July 24, 2018
By Sara Gruszczynski
B’nai Brith Canada
MONTREAL – Earlier this year, Prime Minister Justin Trudeau promised to issue a formal apology for Canada’s decision in 1939 to turn away the MS St. Louis, a German ocean liner carrying more than 900 Jewish refugees.
As monumental as this apology will be in rewriting Canada’s past wrongdoings, there is another piece of the story that needs to be addressed.
Edgar Lion, a 98-year-old man living in Montreal, considers himself lucky to have escaped Nazi persecution as a child. However, that did not mean his arrival to Canada came without adversity.
On the contrary, Lion’s arrival was anything but welcoming.
Born in Austria, Lion’s parents sent him to the UK after graduating high school in 1938 to avoid Nazi persecution. Lion was sent to a distant cousin in Edinburgh and was enrolled at the local university’s engineering program.
However, in May of 1940, Lion was rounded up with other German and Austrian nationals living in Britain and interned as an enemy alien. After spending time in the Huyton internment camp outside of Liverpool, British soldiers one day forced him to choose a boat at random, without any indication of where it was headed, which would take him out of Europe.
One boat went to Australia, while the other (which Lion chose) shipped him to Canada to an internment camp in Trois-Rivieres, Que.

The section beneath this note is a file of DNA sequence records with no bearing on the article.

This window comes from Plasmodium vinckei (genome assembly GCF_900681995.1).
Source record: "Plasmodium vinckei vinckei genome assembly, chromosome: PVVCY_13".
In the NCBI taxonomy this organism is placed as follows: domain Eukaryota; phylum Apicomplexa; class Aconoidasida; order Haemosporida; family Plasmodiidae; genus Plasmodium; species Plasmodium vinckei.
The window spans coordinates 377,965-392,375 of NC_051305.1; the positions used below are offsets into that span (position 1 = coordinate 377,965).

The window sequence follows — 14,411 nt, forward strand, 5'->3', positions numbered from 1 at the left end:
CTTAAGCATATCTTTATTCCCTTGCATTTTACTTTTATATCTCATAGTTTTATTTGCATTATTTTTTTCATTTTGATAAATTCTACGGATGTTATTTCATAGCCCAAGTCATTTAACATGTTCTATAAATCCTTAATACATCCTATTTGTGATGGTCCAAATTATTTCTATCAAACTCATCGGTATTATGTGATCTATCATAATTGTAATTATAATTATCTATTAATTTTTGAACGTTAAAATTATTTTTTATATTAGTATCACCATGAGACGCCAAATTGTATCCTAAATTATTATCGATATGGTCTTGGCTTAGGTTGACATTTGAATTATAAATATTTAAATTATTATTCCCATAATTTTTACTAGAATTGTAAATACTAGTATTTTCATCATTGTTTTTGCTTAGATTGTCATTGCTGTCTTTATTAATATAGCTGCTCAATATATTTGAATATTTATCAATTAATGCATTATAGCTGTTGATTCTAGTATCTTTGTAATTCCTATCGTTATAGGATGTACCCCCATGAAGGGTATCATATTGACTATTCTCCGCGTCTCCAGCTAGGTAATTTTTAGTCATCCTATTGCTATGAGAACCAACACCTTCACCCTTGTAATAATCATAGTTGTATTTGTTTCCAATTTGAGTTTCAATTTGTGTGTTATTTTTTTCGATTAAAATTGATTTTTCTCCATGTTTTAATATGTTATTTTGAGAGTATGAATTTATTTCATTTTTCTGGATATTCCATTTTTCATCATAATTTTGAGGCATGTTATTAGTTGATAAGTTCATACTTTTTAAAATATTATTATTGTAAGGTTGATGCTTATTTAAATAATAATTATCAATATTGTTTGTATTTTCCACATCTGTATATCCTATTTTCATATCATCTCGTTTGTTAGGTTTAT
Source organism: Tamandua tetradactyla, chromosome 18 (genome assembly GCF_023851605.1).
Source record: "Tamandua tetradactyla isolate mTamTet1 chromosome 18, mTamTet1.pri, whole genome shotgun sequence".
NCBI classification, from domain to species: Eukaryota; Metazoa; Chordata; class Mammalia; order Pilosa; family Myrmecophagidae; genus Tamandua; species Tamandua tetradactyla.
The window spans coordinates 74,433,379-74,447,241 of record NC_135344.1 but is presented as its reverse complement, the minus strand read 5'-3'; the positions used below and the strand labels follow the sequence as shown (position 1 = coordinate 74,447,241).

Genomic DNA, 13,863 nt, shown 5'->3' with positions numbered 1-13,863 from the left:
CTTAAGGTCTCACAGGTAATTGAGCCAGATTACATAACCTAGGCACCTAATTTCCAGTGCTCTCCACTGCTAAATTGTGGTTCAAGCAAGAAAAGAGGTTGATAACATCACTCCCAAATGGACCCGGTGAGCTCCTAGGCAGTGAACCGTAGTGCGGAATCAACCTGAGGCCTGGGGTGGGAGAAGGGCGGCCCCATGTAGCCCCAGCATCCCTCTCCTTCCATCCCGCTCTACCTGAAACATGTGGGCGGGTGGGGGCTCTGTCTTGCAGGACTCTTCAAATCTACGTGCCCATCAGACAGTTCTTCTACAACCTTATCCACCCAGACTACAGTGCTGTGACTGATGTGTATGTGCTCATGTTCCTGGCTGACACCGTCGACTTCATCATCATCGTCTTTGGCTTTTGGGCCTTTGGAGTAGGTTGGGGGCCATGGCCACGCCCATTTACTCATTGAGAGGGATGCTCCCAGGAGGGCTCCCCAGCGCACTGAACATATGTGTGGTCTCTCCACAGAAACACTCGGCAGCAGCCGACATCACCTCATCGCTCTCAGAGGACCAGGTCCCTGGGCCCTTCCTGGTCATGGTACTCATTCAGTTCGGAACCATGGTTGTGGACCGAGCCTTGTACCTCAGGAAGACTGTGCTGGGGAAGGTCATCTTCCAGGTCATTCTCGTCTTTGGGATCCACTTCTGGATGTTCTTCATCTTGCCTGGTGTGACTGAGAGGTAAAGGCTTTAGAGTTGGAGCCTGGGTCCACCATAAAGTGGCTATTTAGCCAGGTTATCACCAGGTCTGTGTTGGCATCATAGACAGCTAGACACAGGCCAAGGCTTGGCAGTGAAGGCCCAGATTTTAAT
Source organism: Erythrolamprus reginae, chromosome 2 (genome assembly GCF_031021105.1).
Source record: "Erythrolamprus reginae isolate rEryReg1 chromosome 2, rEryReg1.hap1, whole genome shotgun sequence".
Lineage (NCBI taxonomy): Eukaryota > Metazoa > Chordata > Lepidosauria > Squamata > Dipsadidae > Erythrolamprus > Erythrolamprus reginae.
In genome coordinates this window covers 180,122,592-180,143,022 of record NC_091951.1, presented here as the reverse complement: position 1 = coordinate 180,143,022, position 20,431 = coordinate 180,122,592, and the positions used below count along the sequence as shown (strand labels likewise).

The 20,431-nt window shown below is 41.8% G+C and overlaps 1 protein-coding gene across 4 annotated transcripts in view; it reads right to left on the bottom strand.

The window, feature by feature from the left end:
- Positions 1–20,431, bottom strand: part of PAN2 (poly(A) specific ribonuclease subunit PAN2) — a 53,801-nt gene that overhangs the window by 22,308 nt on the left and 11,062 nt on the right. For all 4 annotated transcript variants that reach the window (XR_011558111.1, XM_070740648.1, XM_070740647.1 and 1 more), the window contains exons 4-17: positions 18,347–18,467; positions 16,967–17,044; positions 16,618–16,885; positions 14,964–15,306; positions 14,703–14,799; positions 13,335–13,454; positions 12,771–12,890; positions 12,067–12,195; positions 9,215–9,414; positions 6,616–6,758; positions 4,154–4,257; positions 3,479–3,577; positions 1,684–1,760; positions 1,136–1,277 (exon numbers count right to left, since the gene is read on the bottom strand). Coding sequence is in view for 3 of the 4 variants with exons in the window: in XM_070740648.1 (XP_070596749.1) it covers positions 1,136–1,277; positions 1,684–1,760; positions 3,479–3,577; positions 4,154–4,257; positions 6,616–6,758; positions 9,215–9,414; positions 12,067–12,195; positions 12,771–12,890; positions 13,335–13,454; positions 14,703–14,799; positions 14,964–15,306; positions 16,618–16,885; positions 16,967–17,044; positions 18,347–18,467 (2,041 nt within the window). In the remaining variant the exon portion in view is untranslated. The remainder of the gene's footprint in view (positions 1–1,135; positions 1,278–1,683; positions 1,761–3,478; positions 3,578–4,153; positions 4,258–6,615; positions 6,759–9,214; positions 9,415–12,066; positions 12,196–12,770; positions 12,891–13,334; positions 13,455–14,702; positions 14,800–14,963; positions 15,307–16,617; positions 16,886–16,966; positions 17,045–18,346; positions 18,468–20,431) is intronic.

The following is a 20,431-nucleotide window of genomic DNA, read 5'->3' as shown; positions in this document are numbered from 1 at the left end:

Rather than being received as a refugee, Lion and his companions were considered prisoners of war – enemy aliens forced to live alongside Nazis who were captured in Great Britain.
After a short time, Lion was transferred to another internment camp in New Brunswick, where he worked as a lumberjack. Ten months later he found himself transferred back to Quebec, this time to a camp in Sherbrooke.
“The internment was one of the worst things for all of us because we didn’t know what would happen to us in the future,” he said.
“There were real Nazis interned with us! They were Nazis who happened to be caught by the war in Great Britain. They were bragging, and they kept telling us, ‘wait till Hitler wins the war, we’ll cut all your throats!’”
Fortunately, Lion did not spend more than a few months there. Released to relatives in Montreal, he was able to study at McGill University, where he completed a degree in engineering. He is an articulate and engaging man, even at 98 years young.
Lion has since built a beautiful and full life for himself and his family in Montreal. He has written books and often speaks at the Montreal Holocaust Museum.